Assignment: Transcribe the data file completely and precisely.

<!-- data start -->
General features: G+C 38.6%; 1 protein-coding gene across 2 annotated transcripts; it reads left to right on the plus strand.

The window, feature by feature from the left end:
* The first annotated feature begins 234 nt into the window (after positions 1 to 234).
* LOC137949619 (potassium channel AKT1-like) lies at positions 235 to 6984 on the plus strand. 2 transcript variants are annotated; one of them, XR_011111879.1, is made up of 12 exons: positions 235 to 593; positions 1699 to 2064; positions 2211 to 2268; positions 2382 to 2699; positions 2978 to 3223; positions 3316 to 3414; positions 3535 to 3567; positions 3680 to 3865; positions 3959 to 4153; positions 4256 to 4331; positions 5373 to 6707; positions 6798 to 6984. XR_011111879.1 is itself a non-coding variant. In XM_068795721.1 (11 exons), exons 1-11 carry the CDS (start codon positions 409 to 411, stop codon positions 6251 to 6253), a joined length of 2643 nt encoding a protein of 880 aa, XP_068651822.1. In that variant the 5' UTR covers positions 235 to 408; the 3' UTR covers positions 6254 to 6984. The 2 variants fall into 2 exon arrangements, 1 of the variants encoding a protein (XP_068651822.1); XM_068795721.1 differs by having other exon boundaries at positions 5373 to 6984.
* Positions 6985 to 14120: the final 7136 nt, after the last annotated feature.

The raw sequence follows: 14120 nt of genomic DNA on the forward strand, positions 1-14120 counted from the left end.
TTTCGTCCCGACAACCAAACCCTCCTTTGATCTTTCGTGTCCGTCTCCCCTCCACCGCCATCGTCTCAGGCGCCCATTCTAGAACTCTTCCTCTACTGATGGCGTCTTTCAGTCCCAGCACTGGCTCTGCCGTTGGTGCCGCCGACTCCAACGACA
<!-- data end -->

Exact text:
General features: G+C 38.6%; 1 protein-coding gene across 2 annotated transcripts; it reads left to right on the plus strand.

The window, feature by feature from the left end:
* The first annotated feature begins 234 nt into the window (after positions 1 to 234).
* LOC137949619 (potassium channel AKT1-like) lies at positions 235 to 6984 on the plus strand. 2 transcript variants are annotated; one of them, XR_011111879.1, is made up of 12 exons: positions 235 to 593; positions 1699 to 2064; positions 2211 to 2268; positions 2382 to 2699; positions 2978 to 3223; positions 3316 to 3414; positions 3535 to 3567; positions 3680 to 3865; positions 3959 to 4153; positions 4256 to 4331; positions 5373 to 6707; positions 6798 to 6984. XR_011111879.1 is itself a non-coding variant. In XM_068795721.1 (11 exons), exons 1-11 carry the CDS (start codon positions 409 to 411, stop codon positions 6251 to 6253), a joined length of 2643 nt encoding a protein of 880 aa, XP_068651822.1. In that variant the 5' UTR covers positions 235 to 408; the 3' UTR covers positions 6254 to 6984. The 2 variants fall into 2 exon arrangements, 1 of the variants encoding a protein (XP_068651822.1); XM_068795721.1 differs by having other exon boundaries at positions 5373 to 6984.
* Positions 6985 to 14120: the final 7136 nt, after the last annotated feature.

The raw sequence follows: 14120 nt of genomic DNA on the forward strand, positions 1-14120 counted from the left end.
TTTCGTCCCGACAACCAAACCCTCCTTTGATCTTTCGTGTCCGTCTCCCCTCCACCGCCATCGTCTCAGGCGCCCATTCTAGAACTCTTCCTCTACTGATGGCGTCTTTCAGTCCCAGCACTGGCTCTGCCGTTGGTGCCGCCGACTCCAACGACA